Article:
FAQ 3. Engorgement

Q. What is engorgement and how can I prevent it?

A. Most women have heard about engorgement. Many people think that engorgement is inevitable and part of the breastfeeding process. While it is common for moms to get engorged, it can and should be prevented if possible. Or fixed before it gets worse.

Engorgement happens when the breast is too full of milk and the tissues become stretched and inflamed. It happens when the milk is not being drained out of the breast adequately, either from a less-than-ideal latch that does not move the milk from breast to baby well enough, or from not breastfeeding or expressing milk often enough. Or both.

It can also happen if you use a cheap commercial pump that does not extract milk well or one that damages the breast tissue, causing inflammation.

Engorgement can be quite painful for mom. The breast can feel hot and tender to the touch. If the breast is really badly overfull, it can even feel like it’s on fire. If milk gets clogged inside the ducts, that can cause an aching pain deep within the breast.

Engorgement can make it hard for a baby to latch. S/he can easily slide off a breast that is too full. And a breast that is too full can gush and overwhelm the baby, who might choke and sputter and learn to resist the breast.

So this means it is important to really try to get a good, deep latch with baby actively, firmly compressing the breast tissue right from the beginning and to breastfeed every hour and a half or two hours — or more often if baby hasn’t gotten enough milk or if your breasts are feeling really full.

The feeling of fullness can tend to happen if the latch isn’t as good and deep as it should be to effectively remove milk, or if your breast makes milk quickly. Moms who are more full faster might need to breastfeed more often than mothers whose breasts fill up slower.

For those whose breasts gush, it might be helpful to express some milk ahead of breastfeeding, and to lie back or lie down to “stem the tide” so to speak. Some mothers need to offer the same breast after a little rest or burp, before switching sides. It depends on the individual mother-baby pair, and learning to read the baby’s cues for when to switch.

It can be helpful to use a warm washcloth to help get the milk flowing before you actually start breastfeeding. Or take a soothing warm shower and let the water flow over your breasts. Some moms find that this gets the milk flowing ahead of breastfeeding. This is good, and can help relieve the breast fullness and help baby get a better, deeper latch.

You can even bring baby into the bath with you — it helps to have an assistant for this. Get in the tub and then someone can carefully hand baby to you. The warmth can help increase milk flow, reduce pressure within the breast, and help the flow slow down. Then hand baby back to your helper before getting out of the tub.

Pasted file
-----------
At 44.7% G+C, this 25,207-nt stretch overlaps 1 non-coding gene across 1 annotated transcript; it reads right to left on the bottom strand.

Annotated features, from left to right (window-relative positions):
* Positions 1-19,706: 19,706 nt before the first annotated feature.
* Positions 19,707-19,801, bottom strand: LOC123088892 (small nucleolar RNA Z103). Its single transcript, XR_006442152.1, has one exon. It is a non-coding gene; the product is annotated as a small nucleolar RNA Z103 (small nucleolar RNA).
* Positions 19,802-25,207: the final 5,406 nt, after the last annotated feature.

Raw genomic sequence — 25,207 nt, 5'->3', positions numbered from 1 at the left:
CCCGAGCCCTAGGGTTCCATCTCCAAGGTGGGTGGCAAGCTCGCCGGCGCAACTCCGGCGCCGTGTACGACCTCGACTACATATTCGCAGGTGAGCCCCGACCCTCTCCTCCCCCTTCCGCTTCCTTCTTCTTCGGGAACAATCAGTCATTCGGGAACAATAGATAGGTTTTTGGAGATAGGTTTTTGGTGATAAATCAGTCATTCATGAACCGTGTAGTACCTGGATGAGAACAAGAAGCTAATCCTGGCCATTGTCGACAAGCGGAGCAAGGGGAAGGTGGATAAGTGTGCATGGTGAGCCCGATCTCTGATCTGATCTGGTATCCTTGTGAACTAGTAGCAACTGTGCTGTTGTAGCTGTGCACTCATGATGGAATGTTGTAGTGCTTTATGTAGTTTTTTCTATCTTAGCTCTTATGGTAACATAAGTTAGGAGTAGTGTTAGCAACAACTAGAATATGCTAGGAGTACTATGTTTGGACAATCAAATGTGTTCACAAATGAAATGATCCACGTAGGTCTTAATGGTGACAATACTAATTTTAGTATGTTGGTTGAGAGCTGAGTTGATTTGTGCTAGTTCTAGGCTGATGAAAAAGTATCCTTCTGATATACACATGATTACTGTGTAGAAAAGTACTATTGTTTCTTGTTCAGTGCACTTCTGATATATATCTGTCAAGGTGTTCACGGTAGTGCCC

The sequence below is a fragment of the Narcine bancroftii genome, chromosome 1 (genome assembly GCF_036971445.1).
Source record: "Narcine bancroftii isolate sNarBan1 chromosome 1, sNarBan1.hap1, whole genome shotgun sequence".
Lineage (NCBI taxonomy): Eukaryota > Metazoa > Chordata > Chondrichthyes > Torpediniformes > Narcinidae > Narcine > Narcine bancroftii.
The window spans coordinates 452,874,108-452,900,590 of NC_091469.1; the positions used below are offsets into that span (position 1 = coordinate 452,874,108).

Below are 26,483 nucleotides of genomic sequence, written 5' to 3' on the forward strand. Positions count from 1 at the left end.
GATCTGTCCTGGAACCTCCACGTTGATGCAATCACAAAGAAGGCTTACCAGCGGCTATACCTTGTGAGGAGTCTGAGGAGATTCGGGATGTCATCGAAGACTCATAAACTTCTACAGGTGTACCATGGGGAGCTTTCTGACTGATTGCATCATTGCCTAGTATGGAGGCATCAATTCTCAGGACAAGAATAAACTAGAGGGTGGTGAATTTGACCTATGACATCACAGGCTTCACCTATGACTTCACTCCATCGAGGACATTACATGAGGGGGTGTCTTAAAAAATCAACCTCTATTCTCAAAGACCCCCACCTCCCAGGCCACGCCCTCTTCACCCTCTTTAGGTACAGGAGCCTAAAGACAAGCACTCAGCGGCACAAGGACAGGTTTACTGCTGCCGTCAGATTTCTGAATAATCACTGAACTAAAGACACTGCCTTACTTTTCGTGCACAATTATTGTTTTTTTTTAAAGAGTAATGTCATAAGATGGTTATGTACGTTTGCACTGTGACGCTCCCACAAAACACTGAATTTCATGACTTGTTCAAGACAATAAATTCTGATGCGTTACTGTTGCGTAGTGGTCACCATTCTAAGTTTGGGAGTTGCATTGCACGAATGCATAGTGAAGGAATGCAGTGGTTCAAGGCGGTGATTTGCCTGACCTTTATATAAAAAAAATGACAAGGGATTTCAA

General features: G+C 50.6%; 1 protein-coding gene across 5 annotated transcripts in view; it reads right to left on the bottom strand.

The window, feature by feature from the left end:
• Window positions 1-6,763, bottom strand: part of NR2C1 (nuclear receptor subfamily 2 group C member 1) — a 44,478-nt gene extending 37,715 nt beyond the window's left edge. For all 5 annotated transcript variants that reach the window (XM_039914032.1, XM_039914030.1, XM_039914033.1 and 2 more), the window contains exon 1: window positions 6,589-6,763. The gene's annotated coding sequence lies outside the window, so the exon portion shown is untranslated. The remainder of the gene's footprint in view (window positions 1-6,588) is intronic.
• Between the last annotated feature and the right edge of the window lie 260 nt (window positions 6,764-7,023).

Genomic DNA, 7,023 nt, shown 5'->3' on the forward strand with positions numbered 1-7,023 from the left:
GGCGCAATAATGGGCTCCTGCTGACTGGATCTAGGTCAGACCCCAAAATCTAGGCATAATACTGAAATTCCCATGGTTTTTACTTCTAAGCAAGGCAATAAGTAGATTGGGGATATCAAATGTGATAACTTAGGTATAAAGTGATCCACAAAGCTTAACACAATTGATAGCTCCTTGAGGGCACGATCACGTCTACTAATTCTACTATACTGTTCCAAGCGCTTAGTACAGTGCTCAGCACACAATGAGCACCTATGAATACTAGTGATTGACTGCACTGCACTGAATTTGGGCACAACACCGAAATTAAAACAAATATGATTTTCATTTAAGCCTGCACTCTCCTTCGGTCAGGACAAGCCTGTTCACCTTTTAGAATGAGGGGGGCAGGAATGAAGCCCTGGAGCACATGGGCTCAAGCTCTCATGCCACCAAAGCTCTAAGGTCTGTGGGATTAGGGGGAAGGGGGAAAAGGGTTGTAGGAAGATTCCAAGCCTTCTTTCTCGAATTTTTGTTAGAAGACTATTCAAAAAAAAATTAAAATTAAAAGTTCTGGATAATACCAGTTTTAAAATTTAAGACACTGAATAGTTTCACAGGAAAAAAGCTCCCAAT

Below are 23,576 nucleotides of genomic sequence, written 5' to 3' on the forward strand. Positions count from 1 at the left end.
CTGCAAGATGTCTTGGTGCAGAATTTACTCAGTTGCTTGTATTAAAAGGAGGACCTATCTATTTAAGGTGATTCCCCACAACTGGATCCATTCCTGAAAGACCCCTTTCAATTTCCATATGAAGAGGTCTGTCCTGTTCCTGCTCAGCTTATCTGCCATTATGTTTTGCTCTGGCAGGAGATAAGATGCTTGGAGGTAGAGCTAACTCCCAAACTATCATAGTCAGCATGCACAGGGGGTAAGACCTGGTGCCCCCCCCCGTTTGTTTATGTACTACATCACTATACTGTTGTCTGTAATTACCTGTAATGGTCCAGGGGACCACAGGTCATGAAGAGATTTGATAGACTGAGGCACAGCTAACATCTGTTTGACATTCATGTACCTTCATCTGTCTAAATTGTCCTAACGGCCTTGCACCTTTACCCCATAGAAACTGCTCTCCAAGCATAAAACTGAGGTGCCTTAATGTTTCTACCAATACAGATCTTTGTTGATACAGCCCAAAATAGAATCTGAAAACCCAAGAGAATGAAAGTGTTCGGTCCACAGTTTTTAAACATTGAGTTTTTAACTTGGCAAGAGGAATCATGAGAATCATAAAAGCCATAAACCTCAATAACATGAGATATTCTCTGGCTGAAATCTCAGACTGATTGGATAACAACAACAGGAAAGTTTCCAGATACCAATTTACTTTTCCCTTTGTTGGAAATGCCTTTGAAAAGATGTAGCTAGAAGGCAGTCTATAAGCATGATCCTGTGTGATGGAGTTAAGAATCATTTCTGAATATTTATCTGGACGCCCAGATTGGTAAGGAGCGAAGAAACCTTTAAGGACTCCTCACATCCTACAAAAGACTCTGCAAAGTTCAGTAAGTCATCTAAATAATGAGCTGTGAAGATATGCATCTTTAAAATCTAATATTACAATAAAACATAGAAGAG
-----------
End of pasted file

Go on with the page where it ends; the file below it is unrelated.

Besides warmth, cold cabbage leaves really can help reduce swelling for some moms. It sounds crazy, but research actually shows it can help.

Remember, if you do become engorged, the best thing you can do is KEEP BREASTFEEDING, with a great latch, and breastfeed often. Your milk will still be the same quality, because the inflammation, if any, is in the breast tissue itself, and not in the milk.

Continuing frequent breastfeeding is helpful for reducing the inflammation, in fact. If the breast continues to stay inflamed, this can result in mastitis, which needs medical attention. You can keep this from happening by making sure that your milk is removed often, ideally by a well-latched and content baby.

Even if you are experiencing pain or discomfort from engorgement, baby breastfeeding will actually help relieve the pain, if s/he is latched well — since the nipple will be well back in the baby’s mouth beyond the hard palate where the nipple can rub and get sore. But if the nipple is deep then it will be near the soft palate at the back of the baby’s mouth. And that should not hurt.

But if you try all these things and you are having difficulties with latching and/or removing your milk, then it’s a good idea to get help and to do this sooner rather than later.

If your breasts are swollen and unbearably painful it might be an idea to ask your doctor or nurse if it would be okay to take a painkiller temporarily as you resolve your breastfeeding challenges, and to take the medicine only as directed. Usually acetaminophen is strong enough, but make sure to check with your doctor before self-medicating.

As for the breastfeeding challenge itself, a lactation consultant can help you resolve engorgement issues — or help you prevent them from happening in the first place.